One of the most common questions we hear from clients seeking a utility patent is, “How long does this process take?” (The other common question is, “How much will this cost?”)
Venjuris attorney Robert McGee, has worked on a substantial number of patents since joining the firm, and intends to take the patent bar later this year. He said, when it comes to the question of duration, the best answer he can give is, “It depends.”
How Long to Expect
For a typical utility patent (invention), McGee said it’s typical for the patent process to take between 18 months and 3 years between the time the patent application is filed (full application, not a provisional one) and when the United States Patent and Trademark Office (USPTO) grants the patent.
There are exceptions to this rule. If a client is willing to pay the extra fee for expedited processing, their patent could be issued in less than a year. There are also special circumstances where the USPTO will move a new patent application to the front of the line, such as, the applicant is in poor health or over age 65, or if the patent is related to a renewable energy source.
There are also exceptions in the opposite direction. McGee said he knows of at least one patent that took 10 years from the day the application was filed until it was granted. (That was a complicated situation that involved the USPTO appeals process.)
What Takes So Long?
A substantial part of the patent application process is waiting. It can sometimes take a year or more after you submit a patent application, for an examiner at the USPTO to review it and send a response – usually an Office Action. Much of that has to do with the USPTO’s backlog. There are only so many applications they can review in a day.
An Office Action is a communication from the USPTO where the examiner rejects some or all parts of your application, often because the examiner suspects that the scope of your desired patent is too broad in light of existing inventions. If the USPTO issues an Office Action, you have up 6 months to respond. Usually you will either argue that the rejection is incorrect or draft changes which narrow the scope of the patent. Depending on your patent attorney’s workload and the content of the Office Action, it can take the full 6 month to craft and submit an effective response.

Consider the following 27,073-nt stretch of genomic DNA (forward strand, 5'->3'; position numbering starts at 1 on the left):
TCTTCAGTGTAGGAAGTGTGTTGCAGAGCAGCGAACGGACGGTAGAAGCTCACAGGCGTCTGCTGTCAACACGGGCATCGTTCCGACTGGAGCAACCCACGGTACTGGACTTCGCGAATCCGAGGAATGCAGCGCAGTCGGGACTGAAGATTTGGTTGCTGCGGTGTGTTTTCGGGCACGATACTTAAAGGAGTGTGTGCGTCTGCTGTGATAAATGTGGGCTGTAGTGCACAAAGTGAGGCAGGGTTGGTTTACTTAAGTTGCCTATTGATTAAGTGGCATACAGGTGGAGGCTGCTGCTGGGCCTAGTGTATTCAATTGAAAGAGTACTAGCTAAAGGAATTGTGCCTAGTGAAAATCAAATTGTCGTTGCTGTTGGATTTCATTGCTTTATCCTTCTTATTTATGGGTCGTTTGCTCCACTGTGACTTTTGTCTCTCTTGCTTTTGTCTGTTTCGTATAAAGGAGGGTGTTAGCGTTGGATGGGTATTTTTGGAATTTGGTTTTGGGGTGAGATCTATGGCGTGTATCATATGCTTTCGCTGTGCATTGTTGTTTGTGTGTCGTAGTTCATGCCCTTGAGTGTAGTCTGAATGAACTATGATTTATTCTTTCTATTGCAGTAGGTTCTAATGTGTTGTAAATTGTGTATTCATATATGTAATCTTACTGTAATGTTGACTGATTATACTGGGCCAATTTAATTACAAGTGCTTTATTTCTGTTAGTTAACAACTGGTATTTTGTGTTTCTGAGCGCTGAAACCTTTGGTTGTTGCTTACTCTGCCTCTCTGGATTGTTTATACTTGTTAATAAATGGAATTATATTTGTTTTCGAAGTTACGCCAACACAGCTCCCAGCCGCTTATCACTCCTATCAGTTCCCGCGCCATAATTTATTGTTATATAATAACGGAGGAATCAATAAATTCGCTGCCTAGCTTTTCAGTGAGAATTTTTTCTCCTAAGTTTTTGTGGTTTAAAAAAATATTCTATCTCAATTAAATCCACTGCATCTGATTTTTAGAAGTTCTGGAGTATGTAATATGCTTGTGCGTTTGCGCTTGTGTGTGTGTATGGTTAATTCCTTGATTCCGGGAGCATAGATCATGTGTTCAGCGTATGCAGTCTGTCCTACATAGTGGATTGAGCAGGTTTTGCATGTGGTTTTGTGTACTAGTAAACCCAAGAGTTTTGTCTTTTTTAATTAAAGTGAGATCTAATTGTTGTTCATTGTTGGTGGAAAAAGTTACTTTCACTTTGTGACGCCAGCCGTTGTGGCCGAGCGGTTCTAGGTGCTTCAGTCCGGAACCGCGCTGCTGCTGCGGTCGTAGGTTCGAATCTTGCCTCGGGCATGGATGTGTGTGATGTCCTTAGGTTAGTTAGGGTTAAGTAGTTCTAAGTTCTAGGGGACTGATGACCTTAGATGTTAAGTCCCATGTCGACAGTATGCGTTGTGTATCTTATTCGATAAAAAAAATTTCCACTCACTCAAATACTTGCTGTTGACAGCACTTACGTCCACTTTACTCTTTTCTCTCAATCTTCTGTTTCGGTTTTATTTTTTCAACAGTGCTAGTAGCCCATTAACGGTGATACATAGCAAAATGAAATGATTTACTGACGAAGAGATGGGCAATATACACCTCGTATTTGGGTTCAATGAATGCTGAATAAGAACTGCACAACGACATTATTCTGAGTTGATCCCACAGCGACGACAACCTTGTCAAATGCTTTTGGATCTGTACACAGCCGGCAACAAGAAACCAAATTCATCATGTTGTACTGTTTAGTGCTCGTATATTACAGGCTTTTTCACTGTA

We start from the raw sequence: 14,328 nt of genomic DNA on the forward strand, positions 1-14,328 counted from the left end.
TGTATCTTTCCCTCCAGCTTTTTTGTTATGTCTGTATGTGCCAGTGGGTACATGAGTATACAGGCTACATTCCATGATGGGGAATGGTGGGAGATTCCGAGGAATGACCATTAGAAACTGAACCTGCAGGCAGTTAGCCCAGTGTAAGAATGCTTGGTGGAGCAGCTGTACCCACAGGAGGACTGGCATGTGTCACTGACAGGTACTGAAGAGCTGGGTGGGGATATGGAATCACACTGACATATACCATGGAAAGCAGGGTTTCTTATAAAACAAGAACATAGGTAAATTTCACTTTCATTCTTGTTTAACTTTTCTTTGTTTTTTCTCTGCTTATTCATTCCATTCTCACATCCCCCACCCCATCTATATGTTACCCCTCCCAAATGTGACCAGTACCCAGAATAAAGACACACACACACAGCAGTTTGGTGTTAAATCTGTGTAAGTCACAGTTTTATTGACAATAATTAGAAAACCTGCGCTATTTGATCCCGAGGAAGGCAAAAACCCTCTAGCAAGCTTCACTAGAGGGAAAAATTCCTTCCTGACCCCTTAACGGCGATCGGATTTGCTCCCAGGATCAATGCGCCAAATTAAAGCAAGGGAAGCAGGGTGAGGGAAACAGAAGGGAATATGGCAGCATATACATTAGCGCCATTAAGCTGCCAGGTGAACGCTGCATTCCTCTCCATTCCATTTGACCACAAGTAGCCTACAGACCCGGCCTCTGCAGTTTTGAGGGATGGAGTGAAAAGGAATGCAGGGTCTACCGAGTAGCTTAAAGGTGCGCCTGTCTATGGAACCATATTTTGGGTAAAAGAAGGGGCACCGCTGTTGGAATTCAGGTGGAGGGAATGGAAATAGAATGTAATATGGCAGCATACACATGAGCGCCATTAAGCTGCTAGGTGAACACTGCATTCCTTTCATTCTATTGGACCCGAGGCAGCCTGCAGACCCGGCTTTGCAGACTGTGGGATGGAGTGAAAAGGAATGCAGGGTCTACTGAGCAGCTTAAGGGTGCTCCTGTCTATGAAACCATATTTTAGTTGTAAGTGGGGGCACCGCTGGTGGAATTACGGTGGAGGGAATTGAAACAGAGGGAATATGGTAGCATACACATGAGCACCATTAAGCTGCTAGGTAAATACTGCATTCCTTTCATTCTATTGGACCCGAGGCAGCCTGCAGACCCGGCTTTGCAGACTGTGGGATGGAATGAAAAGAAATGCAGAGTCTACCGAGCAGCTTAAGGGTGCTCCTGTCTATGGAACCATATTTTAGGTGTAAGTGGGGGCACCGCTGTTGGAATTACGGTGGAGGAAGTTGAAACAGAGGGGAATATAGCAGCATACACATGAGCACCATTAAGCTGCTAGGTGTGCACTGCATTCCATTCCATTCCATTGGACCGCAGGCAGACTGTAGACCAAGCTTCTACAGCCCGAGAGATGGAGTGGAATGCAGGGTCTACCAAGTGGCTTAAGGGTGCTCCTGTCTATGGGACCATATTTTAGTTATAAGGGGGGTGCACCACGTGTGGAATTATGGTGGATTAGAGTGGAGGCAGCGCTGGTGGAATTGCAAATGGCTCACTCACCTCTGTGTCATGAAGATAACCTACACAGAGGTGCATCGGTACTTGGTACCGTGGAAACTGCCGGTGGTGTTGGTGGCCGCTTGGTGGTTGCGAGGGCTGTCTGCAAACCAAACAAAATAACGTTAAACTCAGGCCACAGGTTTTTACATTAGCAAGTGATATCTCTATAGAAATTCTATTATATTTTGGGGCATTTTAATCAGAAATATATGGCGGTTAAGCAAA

Office Actions: Extend the Process and but Maximize Protection
Office Actions may seem problematic on their face, but they are actually a good thing in the patent process. If you don’t get an Office Action, you likely could have written your patent more broadly and expanded the scope of your patent. Once you submit a patent application, you can’t add to its scope; it can only be limited. That’s why you want your patent to afford you the most protection for your invention as possible, and make the USPTO force you to chisel it back if necessary.
Everyone who submit a utility patent application should expect to receive at least one Office Action. While Office Actions are viewed favorably overall, they do add to the patent application process. Once you submit your response to the Office Action, it may take the examiner another 4-12 months to review and either accept the revisions or issue another Office Action or similar communication to you.
When it comes to applying for utility patent, a suitable rule of thumb is “Submit and wait (but not with bated breath).” Applying for patent is a process, not an event. If you need any help with your patents or other intellectual property, please send us a message. We have lawyers licensed in Arizona, Connecticut, and New York, and we can handle federal intellectual property matters in any U.S. state and assist with international matters. We would be happy to discuss your patent ideas and the expected fees based on your specific situation. For even more information, be sure to connect with us on Facebook.
Post written and edited by social media attorney Ruth Carter.